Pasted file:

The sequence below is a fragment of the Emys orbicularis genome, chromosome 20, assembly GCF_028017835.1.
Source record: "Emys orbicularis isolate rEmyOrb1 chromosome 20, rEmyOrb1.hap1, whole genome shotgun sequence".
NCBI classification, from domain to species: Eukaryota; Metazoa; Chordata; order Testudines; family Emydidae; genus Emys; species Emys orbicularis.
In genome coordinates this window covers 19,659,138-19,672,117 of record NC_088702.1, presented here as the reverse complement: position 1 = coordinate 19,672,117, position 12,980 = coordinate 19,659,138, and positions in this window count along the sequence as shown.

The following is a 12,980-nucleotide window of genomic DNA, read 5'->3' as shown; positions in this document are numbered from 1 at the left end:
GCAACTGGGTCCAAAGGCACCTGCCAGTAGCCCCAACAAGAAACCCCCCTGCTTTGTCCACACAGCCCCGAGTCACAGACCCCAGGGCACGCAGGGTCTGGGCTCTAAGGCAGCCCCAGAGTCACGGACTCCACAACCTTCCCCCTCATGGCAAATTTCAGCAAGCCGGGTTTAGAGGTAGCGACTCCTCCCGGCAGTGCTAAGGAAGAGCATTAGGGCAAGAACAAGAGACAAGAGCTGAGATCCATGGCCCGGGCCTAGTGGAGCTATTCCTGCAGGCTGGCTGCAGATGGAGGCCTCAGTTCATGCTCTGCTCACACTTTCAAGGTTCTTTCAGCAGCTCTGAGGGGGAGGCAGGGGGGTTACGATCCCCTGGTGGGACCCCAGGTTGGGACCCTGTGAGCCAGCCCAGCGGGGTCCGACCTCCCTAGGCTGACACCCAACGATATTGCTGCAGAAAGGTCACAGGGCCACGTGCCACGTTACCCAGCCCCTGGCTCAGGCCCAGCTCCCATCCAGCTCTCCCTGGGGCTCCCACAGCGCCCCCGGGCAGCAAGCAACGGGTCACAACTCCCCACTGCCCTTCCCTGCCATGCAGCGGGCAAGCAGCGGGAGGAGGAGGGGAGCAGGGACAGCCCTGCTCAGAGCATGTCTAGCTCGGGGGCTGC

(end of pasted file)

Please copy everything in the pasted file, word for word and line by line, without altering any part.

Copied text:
The sequence below is a fragment of the Emys orbicularis genome, chromosome 20, assembly GCF_028017835.1.
Source record: "Emys orbicularis isolate rEmyOrb1 chromosome 20, rEmyOrb1.hap1, whole genome shotgun sequence".
NCBI classification, from domain to species: Eukaryota; Metazoa; Chordata; order Testudines; family Emydidae; genus Emys; species Emys orbicularis.
In genome coordinates this window covers 19,659,138-19,672,117 of record NC_088702.1, presented here as the reverse complement: position 1 = coordinate 19,672,117, position 12,980 = coordinate 19,659,138, and positions in this window count along the sequence as shown.

The following is a 12,980-nucleotide window of genomic DNA, read 5'->3' as shown; positions in this document are numbered from 1 at the left end:
GCAACTGGGTCCAAAGGCACCTGCCAGTAGCCCCAACAAGAAACCCCCCTGCTTTGTCCACACAGCCCCGAGTCACAGACCCCAGGGCACGCAGGGTCTGGGCTCTAAGGCAGCCCCAGAGTCACGGACTCCACAACCTTCCCCCTCATGGCAAATTTCAGCAAGCCGGGTTTAGAGGTAGCGACTCCTCCCGGCAGTGCTAAGGAAGAGCATTAGGGCAAGAACAAGAGACAAGAGCTGAGATCCATGGCCCGGGCCTAGTGGAGCTATTCCTGCAGGCTGGCTGCAGATGGAGGCCTCAGTTCATGCTCTGCTCACACTTTCAAGGTTCTTTCAGCAGCTCTGAGGGGGAGGCAGGGGGGTTACGATCCCCTGGTGGGACCCCAGGTTGGGACCCTGTGAGCCAGCCCAGCGGGGTCCGACCTCCCTAGGCTGACACCCAACGATATTGCTGCAGAAAGGTCACAGGGCCACGTGCCACGTTACCCAGCCCCTGGCTCAGGCCCAGCTCCCATCCAGCTCTCCCTGGGGCTCCCACAGCGCCCCCGGGCAGCAAGCAACGGGTCACAACTCCCCACTGCCCTTCCCTGCCATGCAGCGGGCAAGCAGCGGGAGGAGGAGGGGAGCAGGGACAGCCCTGCTCAGAGCATGTCTAGCTCGGGGGCTGC